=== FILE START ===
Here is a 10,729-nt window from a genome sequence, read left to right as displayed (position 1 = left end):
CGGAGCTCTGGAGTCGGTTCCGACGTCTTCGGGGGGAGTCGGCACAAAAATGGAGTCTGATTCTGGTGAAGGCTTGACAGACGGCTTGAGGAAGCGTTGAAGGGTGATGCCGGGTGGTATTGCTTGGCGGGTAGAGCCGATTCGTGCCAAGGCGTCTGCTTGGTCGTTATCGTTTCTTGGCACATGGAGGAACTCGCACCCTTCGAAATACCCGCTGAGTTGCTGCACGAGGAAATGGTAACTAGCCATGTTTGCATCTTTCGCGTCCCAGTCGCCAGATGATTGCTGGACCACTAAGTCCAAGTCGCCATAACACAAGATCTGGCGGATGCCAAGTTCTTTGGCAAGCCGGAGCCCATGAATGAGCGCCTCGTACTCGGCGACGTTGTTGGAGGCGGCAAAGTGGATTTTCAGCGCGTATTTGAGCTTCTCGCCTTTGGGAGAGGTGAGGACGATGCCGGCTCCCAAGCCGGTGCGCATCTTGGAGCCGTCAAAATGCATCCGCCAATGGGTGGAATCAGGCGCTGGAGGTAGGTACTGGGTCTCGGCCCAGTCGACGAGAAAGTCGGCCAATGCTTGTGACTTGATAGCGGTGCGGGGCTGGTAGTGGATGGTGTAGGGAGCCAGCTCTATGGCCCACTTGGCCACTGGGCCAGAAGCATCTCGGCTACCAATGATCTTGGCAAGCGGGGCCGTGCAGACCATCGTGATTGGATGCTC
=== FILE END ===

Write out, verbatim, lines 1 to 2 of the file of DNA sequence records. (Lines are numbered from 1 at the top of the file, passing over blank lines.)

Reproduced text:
Here is a 10,729-nt window from a genome sequence, read left to right as displayed (position 1 = left end):
CGGAGCTCTGGAGTCGGTTCCGACGTCTTCGGGGGGAGTCGGCACAAAAATGGAGTCTGATTCTGGTGAAGGCTTGACAGACGGCTTGAGGAAGCGTTGAAGGGTGATGCCGGGTGGTATTGCTTGGCGGGTAGAGCCGATTCGTGCCAAGGCGTCTGCTTGGTCGTTATCGTTTCTTGGCACATGGAGGAACTCGCACCCTTCGAAATACCCGCTGAGTTGCTGCACGAGGAAATGGTAACTAGCCATGTTTGCATCTTTCGCGTCCCAGTCGCCAGATGATTGCTGGACCACTAAGTCCAAGTCGCCATAACACAAGATCTGGCGGATGCCAAGTTCTTTGGCAAGCCGGAGCCCATGAATGAGCGCCTCGTACTCGGCGACGTTGTTGGAGGCGGCAAAGTGGATTTTCAGCGCGTATTTGAGCTTCTCGCCTTTGGGAGAGGTGAGGACGATGCCGGCTCCCAAGCCGGTGCGCATCTTGGAGCCGTCAAAATGCATCCGCCAATGGGTGGAATCAGGCGCTGGAGGTAGGTACTGGGTCTCGGCCCAGTCGACGAGAAAGTCGGCCAATGCTTGTGACTTGATAGCGGTGCGGGGCTGGTAGTGGATGGTGTAGGGAGCCAGCTCTATGGCCCACTTGGCCACTGGGCCAGAAGCATCTCGGCTACCAATGATCTTGGCAAGCGGGGCCGTGCAGACCATCGTGATTGGATGCTC